Dean Jones, the former Australia batsman, speaking on the Lessons Learnt with the Greats podcast, explained how running between the wickets has improved considerably in the modern game, owing to the likes of David Warner who give tremendous importance to fitness.
Jones, who is credited with revolutionising Australian one-day batting through the Eighties and early Nineties, explained how he found it difficult to press hard for runs in the latter half of a one-day innings, when his batting partners weren’t as eager to cross ends.
“I hated Boony…David Boon and Mark Taylor for example,” Jones said, “where they batted deep, and I ran their twos and they didn’t run mine. You need to be fit in this level. It’s not hard to get off your backside, stop having the cokes, stop having a couple of beers, to get yourself fit to win a World Cup. So, they got the batting skills and all that, but it really upset me in my time, because I am trying to go hard, hard, hard now I’m in the power [mode] last ten overs, I’m buzz, buzz, buzz…”
In the modern era where skin folds and time trials act as few of the several parameters to judge a player’s fitness, Jones said that batting skills still hold higher precedence, remarking that “just because a guy is big, doesn’t mean he can’t rip a team apart.” However, he said that running between the wickets has ascended to an amazing level in the current generation, citing Warner an example of an aggressive batsman who puts just as much effort on his big-hitting, as he does for his running between wickets.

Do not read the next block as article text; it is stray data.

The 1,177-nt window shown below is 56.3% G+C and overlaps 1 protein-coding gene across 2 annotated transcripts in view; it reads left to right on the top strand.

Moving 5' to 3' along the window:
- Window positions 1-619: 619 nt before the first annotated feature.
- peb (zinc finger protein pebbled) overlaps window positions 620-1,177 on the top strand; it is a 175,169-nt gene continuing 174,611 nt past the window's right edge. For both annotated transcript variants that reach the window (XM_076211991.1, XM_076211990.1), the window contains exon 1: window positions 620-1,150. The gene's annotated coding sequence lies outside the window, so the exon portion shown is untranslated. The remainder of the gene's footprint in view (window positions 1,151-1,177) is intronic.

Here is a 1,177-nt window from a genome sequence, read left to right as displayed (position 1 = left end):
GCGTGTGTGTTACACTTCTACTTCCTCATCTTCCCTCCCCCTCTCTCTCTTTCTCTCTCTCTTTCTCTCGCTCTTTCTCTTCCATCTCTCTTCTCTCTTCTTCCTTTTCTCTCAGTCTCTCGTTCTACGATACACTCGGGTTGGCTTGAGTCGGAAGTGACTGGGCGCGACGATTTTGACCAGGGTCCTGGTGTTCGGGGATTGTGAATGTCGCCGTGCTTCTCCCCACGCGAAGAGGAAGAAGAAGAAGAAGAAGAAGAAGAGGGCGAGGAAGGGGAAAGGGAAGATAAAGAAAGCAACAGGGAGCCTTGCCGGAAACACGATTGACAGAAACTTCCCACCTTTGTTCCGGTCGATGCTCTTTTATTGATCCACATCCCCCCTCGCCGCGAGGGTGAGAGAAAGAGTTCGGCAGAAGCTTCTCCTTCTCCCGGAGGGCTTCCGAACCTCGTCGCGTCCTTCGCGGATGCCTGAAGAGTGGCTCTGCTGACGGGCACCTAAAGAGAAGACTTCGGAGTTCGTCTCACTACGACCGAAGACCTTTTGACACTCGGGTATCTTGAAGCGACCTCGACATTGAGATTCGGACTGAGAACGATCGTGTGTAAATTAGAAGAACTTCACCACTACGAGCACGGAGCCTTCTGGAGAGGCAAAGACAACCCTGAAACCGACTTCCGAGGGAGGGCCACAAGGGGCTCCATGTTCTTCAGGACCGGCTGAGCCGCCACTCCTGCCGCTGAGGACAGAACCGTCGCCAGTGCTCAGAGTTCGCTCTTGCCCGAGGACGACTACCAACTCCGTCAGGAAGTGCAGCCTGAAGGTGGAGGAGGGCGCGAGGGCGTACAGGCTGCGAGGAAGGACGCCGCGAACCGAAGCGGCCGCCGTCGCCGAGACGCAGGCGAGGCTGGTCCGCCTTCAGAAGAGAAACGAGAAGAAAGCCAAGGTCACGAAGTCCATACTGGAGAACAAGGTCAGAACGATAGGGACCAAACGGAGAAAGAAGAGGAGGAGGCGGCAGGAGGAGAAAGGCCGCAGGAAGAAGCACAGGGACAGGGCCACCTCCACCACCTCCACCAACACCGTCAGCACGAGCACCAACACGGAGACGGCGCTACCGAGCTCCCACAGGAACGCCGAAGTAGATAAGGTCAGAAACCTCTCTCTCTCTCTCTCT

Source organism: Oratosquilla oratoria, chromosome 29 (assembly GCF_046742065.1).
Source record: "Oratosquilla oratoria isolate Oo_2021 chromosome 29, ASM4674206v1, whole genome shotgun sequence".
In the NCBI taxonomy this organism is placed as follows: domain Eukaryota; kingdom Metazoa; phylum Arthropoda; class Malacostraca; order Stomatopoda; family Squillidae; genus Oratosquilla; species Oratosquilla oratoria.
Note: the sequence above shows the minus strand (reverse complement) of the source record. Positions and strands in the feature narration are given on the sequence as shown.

“Now it’s got to an amazing level,” Jones said, “particularly with Warner, his fitness skills are ridiculous and still has the power to hit him big. After a while in T20 matches, you are batting 15 overs and you are still swinging… you are fatigued trying to swing hard. And he’s still got it and he’s still pushing guys for two. And that’s the level we got to get to.
“You know what? I hate mediocrity. That’s not mediocrity what he’s doing. And it’s just great to watch and if he has to embarrass a few, well, so be it. Because that’s the level we expect as fans to watch, to take the skills to another level.”